While many New York City brokers were reluctant to make guesses about whether an auction would affect prices throughout an area, Barak Dunayer, president of Barak Realty, who sees both the pros and the cons to using auctions, said it could mean lower prices for nearby properties. Signet noted that auctions “depress the market.”
“Much of the pricing we do depends on the previous sale price,” he said.
Thus, if a condo were to be sold at auction, when its buyer wants to sell again, the asking price might be significantly lower than what the market would otherwise dictate, Signet explained. However, he added that he can understand why an auction might be employed as a last resort: “If you’re a developer with a $100 million construction loan and it’s been two years and you’ve only sold 20 percent but the bank won’t let those people close until you’ve sold 70 percent, what else are you supposed to do? If the customary methods don’t work, you’re going to look for something else.”
Dunayer said auctions are often associated with foreclosed and distressed properties, “so I think it might cheapen the property a little.”
Still, Dunayer has used auction-like processes to market two properties in the last two years. Indeed, in March, The Real Deal reported on sealed-bid auctions, including some that Dunayer ran. Last month he cited a one-bedroom at 245 East 24th Street, which had originally listed for $549,000 and sat on the market for four months in late 2006.
“We couldn’t move the property the conventional way, so we reduced the price 35 percent, did an ad and said we were seeking the highest bidder,” said Dunayer. “All of a sudden, we went from no interest to 120 potential buyers coming through in two weeks.” The property ended up selling for $509,000.
Dunayer attempted the same technique — unsuccessfully — with a one-bedroom in Washington Heights last December. The highest bid came in at $275,000, but the seller, who had listed the property at $300,000, decided that wasn’t enough and took the property off the market.
Meanwhile, companies that specialize in auctions, like Accelerated Marketing Partners and Sheldon Good & Co., are in discussions with New York City developers.
Jeff Hubbard, executive director of national auction house Sheldon Good & Co., said that for some sellers, including those whose condos he auctioned off in Weehawken, N.J., in April, an auction is a “first-choice marketing vehicle.”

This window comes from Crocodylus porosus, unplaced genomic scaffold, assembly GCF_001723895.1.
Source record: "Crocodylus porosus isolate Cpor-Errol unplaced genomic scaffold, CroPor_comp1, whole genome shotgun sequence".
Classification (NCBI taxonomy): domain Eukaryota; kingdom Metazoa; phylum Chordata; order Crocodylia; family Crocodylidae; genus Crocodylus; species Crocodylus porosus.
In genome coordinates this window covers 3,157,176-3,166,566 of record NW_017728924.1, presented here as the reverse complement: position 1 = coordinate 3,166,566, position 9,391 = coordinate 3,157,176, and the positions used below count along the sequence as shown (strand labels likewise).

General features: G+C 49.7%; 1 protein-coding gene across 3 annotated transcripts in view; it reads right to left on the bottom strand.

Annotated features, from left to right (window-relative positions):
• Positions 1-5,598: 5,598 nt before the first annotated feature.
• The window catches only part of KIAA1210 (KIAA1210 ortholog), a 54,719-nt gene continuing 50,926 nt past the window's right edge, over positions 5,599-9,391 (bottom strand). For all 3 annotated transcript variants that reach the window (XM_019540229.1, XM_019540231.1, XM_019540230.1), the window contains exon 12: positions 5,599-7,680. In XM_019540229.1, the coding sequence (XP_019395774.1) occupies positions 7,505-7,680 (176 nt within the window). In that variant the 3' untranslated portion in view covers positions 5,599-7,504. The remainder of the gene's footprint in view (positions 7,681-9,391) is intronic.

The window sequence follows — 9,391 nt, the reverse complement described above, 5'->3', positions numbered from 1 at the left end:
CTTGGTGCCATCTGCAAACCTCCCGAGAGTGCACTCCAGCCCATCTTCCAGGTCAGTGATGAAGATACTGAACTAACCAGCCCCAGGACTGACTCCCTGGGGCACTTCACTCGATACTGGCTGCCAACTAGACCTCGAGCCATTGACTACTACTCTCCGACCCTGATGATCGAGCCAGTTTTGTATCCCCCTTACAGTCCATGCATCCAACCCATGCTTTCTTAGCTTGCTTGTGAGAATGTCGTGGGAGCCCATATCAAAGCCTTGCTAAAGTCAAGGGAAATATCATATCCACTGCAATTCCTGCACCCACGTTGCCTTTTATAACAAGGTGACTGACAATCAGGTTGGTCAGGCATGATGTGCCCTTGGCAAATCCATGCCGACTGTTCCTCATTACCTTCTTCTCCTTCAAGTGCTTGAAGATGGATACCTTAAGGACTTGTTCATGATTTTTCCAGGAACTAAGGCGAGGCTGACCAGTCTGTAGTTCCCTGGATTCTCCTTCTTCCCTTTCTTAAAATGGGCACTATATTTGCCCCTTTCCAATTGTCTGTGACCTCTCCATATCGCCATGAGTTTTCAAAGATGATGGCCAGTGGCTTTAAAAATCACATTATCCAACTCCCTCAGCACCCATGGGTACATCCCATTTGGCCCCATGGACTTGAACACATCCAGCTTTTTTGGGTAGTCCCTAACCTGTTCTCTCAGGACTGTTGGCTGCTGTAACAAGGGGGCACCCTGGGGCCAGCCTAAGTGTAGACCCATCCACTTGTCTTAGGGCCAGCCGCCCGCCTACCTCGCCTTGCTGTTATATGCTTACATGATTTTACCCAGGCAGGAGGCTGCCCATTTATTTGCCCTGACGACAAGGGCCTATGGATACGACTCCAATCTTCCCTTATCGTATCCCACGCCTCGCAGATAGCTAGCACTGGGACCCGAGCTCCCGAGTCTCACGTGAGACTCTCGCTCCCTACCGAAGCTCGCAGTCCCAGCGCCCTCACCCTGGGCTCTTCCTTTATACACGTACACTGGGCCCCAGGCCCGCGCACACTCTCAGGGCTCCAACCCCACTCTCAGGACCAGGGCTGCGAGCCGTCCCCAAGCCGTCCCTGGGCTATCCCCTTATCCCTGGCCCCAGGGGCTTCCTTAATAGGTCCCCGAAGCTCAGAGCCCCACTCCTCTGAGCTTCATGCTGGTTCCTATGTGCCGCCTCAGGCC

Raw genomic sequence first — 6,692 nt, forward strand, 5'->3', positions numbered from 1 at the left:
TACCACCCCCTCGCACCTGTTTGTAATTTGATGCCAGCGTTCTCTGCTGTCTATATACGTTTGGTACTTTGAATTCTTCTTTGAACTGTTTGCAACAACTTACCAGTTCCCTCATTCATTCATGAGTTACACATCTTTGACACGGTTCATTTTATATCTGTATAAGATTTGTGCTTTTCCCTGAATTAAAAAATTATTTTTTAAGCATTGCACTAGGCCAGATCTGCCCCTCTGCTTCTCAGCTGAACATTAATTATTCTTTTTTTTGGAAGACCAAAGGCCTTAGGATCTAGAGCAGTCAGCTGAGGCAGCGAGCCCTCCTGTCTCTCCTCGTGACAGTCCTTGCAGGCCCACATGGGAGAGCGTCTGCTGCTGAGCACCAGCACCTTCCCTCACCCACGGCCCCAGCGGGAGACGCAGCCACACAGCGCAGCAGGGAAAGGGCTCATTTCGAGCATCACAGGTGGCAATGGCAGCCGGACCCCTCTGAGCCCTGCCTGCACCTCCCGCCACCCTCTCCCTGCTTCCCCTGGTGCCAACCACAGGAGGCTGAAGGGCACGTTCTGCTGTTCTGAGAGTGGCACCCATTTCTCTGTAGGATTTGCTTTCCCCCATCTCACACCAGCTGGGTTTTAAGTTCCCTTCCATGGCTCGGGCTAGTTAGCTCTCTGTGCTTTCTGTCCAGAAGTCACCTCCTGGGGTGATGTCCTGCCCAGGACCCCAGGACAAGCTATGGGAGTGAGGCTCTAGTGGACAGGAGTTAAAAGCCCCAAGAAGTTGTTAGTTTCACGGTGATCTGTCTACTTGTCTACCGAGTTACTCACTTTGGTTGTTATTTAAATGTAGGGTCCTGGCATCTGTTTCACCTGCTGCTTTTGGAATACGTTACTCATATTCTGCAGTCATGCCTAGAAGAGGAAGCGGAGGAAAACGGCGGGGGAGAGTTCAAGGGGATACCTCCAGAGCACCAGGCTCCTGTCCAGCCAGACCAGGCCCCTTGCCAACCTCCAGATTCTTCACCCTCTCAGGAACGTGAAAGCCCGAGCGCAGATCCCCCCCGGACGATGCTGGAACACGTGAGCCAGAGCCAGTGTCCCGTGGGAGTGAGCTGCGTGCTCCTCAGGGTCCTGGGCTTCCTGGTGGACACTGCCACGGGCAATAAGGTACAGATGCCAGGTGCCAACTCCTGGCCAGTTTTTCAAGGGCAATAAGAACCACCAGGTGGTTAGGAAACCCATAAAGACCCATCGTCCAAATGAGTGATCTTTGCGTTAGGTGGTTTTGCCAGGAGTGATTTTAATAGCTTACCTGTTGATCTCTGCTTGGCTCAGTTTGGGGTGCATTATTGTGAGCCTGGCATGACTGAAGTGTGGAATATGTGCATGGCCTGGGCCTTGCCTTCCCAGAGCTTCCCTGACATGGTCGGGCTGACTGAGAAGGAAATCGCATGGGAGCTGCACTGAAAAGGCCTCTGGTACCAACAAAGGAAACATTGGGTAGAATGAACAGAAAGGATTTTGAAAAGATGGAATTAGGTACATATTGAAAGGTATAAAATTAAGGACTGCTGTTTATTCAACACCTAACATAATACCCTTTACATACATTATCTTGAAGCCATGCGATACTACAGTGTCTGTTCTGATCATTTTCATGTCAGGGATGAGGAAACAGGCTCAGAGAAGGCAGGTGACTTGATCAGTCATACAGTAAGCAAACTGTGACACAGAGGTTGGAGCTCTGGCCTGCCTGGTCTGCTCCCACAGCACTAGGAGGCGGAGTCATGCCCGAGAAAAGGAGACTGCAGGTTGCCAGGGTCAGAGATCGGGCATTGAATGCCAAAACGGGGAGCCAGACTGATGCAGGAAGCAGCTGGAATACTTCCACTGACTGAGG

“Every message in the marketplace is telling buyers to wait,” said Hubbard. “For a seller, an auction creates a date-certain of sale.”
Hubbard said that nationally, nearly 50 percent of the homes bought at auction close within 10 days.
Upfront costs for the seller “are specific to each deal,” he said, but usually include the cost of due diligence as well as lining up offering plans and contracts.
Meanwhile, last month, Vlad Sapozhnikov and Albert Feinstein held their first auction through their new company, Bid on the City, with largely positive results.
The five properties that went up for auction at their first event included a one-bedroom, one-and-a-half-bath unit at 325 Fifth Avenue that had a starting bid of $1.13 million and sold for $1.305 million; a condo at 555 West 23rd Street with a minimum bid of $499,000 that sold for $509,000; a studio in the same building that started at $299,000 and sold for $468,000; a one-bedroom at 212 East 47th Street that sold for $564,000, up from the starting bid of $499,000; and a one-bedroom condo at 150 West 51st Street with a minimum bid of $399,000 that failed to sell.
“The idea behind this is to bring everybody interested to bid on the property at the same time,” Sapozhnikov told The Real Deal in a Webcast last month. “We feel that this is the only way the property will get a true market value.”
Despite the current popularity of auctions, Signet said he’s glad he hasn’t had any sellers in straits dire enough to warrant an auction: “I might do it, but it’s not something that, reputation-wise, I’d like us to be known for.”